It's always great to be a firsthand witness to an "Aha!" technology moment heralding a new apocalypse, and my latest came last week at a hipster karaoke destination. My friend couldn't wait to show me her new posh, pristine-white iPhone—and then she couldn't keep her hands off it.
But as she gushed about all its dazzling doohickys, along came our Japanese friend to out-hipster her. And he fit the part perfectly: big black hipster glasses, hair product starching a helmeted crest, and a t-shirt with a giant, raised band-aid on it.
Whipping out his iPhone in one hand (his other brandished a large bottle of Sapporo), he summoned an app and held up his display to evoke my friend's quick gasp. On his screen, like a radar readout horizontally aligned, gleamed the locations and Yelp customer ratings of multiple nearby restaurants. As he rotated 360 degrees, the GPS-generated locations stayed fixed, allowing the user to navigate easily toward any of them.
In one rarefied moment, the future of broadband beckoned: it's mobile, it's hip, it's socially connected—and it's all about the killer apps.
I wrote about this coming seachange in October 2008, when Android, Google's mobile 3G OS, was making some big splashes. At the time I hailed mobile broadband as the space where the future of broadband could be found, in part because of Android's open-platform development.
All trends are now accelerating in that direction.
The mobile handset industry has been remarkably recession-proof, even more notable because consumers are eschewing cheaper phones and flocking to pricier 3G smartphones. Android-equipped phones are forecast to grow an eye-popping 900 percent this year, according to research firm Strategy Analytics, which also predicts a strong 79 percent growth rate for Apple's iPhone.
Ad revenues generated by the phones have also seen steep increases. Though research firm Kelsey Group says mobile ads last year drew a mere $160 million—that's a pittance compared to the $23 billion-plus spent on online ads, according to the Internet Advertising Bureau—search advertising alone on U.S. cell phones is projected to rise to $1.5 billion by 2012, according to research firm eMarketer.
Most analysts see a surge coming in smartphone and mobile ad sales, especially as holiday shoppers gravitate towards a sizzling lineup of new devices.
Legitimizing this ad trend, Google plunked down $750 million on Nov. 10 to acquire AdMob, a mobile ad startup that finds ways to put advertising on cellphones. Admob is a pioneer in selling banner ads that run in smartphone apps, and Google's move reveals its long-term plan for mobile broadband domination. AdMob is its third largest acquisition to date, after DoubleClick ($3.1 billion last year) and YouTube ($1.65 billion in 2006).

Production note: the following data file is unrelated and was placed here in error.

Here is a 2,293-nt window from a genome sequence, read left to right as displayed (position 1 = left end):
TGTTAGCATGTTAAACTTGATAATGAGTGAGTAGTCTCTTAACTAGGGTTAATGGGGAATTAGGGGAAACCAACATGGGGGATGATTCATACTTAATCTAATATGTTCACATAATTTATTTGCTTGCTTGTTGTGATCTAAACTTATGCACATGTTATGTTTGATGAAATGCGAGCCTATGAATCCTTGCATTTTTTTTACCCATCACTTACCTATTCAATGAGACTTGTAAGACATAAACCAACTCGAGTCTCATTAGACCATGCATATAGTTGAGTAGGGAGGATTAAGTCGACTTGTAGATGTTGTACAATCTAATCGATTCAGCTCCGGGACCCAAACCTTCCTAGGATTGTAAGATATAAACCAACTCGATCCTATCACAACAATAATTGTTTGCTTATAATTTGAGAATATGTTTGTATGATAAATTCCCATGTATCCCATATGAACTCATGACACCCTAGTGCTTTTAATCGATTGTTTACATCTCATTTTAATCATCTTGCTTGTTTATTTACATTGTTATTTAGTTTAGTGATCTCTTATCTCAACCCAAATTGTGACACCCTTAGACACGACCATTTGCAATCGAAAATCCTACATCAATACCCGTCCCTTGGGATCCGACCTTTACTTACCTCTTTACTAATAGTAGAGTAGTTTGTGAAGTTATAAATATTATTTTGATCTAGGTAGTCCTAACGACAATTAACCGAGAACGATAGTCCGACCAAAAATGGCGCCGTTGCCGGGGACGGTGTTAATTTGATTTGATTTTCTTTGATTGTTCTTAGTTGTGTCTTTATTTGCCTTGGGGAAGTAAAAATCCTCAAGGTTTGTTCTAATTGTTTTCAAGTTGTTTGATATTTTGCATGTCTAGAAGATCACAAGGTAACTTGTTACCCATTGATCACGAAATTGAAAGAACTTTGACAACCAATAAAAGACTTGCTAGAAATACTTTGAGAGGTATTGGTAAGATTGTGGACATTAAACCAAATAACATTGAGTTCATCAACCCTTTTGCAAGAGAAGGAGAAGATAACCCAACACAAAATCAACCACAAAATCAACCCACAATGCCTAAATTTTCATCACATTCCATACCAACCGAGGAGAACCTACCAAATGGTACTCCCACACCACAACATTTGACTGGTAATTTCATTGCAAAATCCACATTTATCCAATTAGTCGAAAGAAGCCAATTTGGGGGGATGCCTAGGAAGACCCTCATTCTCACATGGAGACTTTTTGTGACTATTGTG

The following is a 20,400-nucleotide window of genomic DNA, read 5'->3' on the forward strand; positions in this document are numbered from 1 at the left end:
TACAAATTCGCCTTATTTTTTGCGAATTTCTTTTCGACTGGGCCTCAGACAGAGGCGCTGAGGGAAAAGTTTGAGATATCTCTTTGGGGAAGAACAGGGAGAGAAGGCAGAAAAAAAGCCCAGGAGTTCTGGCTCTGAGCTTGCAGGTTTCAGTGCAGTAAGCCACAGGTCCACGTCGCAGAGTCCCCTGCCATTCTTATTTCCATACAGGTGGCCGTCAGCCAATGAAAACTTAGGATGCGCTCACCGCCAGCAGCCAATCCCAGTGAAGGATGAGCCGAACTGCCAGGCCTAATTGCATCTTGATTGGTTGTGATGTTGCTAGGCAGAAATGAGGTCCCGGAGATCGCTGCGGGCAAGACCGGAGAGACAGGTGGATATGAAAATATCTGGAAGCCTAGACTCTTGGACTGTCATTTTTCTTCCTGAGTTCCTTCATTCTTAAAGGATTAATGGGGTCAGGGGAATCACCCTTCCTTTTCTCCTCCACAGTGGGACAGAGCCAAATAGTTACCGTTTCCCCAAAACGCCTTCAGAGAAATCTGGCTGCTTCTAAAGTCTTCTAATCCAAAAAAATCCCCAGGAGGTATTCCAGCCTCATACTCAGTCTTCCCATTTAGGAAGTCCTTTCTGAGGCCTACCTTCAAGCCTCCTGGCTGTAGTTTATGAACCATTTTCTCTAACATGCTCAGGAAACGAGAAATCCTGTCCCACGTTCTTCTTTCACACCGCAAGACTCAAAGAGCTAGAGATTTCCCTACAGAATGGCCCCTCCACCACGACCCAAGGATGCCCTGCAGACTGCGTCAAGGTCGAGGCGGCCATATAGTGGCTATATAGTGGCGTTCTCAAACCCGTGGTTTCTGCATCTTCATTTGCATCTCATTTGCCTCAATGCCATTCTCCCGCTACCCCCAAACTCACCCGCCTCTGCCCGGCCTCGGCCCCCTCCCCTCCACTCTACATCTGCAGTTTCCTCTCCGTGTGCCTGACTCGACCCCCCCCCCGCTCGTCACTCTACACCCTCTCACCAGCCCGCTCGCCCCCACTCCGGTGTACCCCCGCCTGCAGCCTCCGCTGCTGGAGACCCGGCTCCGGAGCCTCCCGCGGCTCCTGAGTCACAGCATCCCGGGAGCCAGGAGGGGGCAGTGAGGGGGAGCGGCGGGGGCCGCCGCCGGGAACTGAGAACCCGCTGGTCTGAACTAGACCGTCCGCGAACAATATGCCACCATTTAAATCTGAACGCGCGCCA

Google execs have gone public with a bold prediction: that they will one day make more money from mobile ads than in their fixed-line ad business.
GOTTA HAVE THAT APP
The most convincing factor on their side lies in the killer apps that are flying off virtual store shelves.
Since Apple debuted its App Store last year its lineup has grown to more than 100,000 apps, and more than two billion have been downloaded. While one-hit wonders make up the vast majority, some have been spectacular hits. Shazam, which allows a cellphone to "hear" a tune, identify it, then download it from iTunes, has drawn 50 million users.
This has triggered three seismic shifts that need to be seen in concert to grasp the deeper implication.
First, other smartphone OS alliances, from Android to Nokia's Symbian to Research in Motion's Blackberry to Palm's new Linux-based OS to Samsung's new Bada, have raced to update their own OS releases and open and stock their own app storefronts.
Second, while Shazam and others have yet to iron out their revenue models, their success has been galvanizing the emerging smartphone OS developer community. Think of a giant magnet drawing the best and brightest brains, all looking for the big score. Mobile research firm Flurry reports new Android developer projects have nearly doubled, sparked in part by new Android 2.0 smartphones such as the Motorola Droid.
Third, venture capital players are placing heavy bets on Shazam and others, providing badly needed seed money in tight times.
It's the perfect storm of competition, customers, ad revenues, creativity, investment, technological development, and new, useful products and services at fair prices. All of which has been lacking for years in mobile broadband's antecedent.
STATIC BROADBAND IS SO, LIKE, STATIC
The fermentation we're seeing in the mobile broadband space should send clear warnings to FCC regulators examining the fixed-line broadband environment.
That landscape has been long dominated by two players: cable operators controlling the pipes and Microsoft's browser and OS to access those pipes, which have stifled the kind of competition now energizing mobile broadband. (While Microsoft has its own latest smartphone OS release, it's hardly making a peep).
Other than the aforementioned YouTube, social networking sites like Facebook and MySpace, and their recent evil stepchild, Twitter (none of which came about because of cable or Microsoft investment), what has that environment produced in terms of breakthrough broadband content?
When I started in this business, covering emerging cable programming networks in the mid-1990s, their leading executives proclaimed, "Content is King."
It still is. And regulators need to remember, and preserve, the factors that create exciting content.
Will Workman is a former editor of telco industry publications Cable World and MediaView. He is now working on his Ph.D. in mass communications. He can be reached care of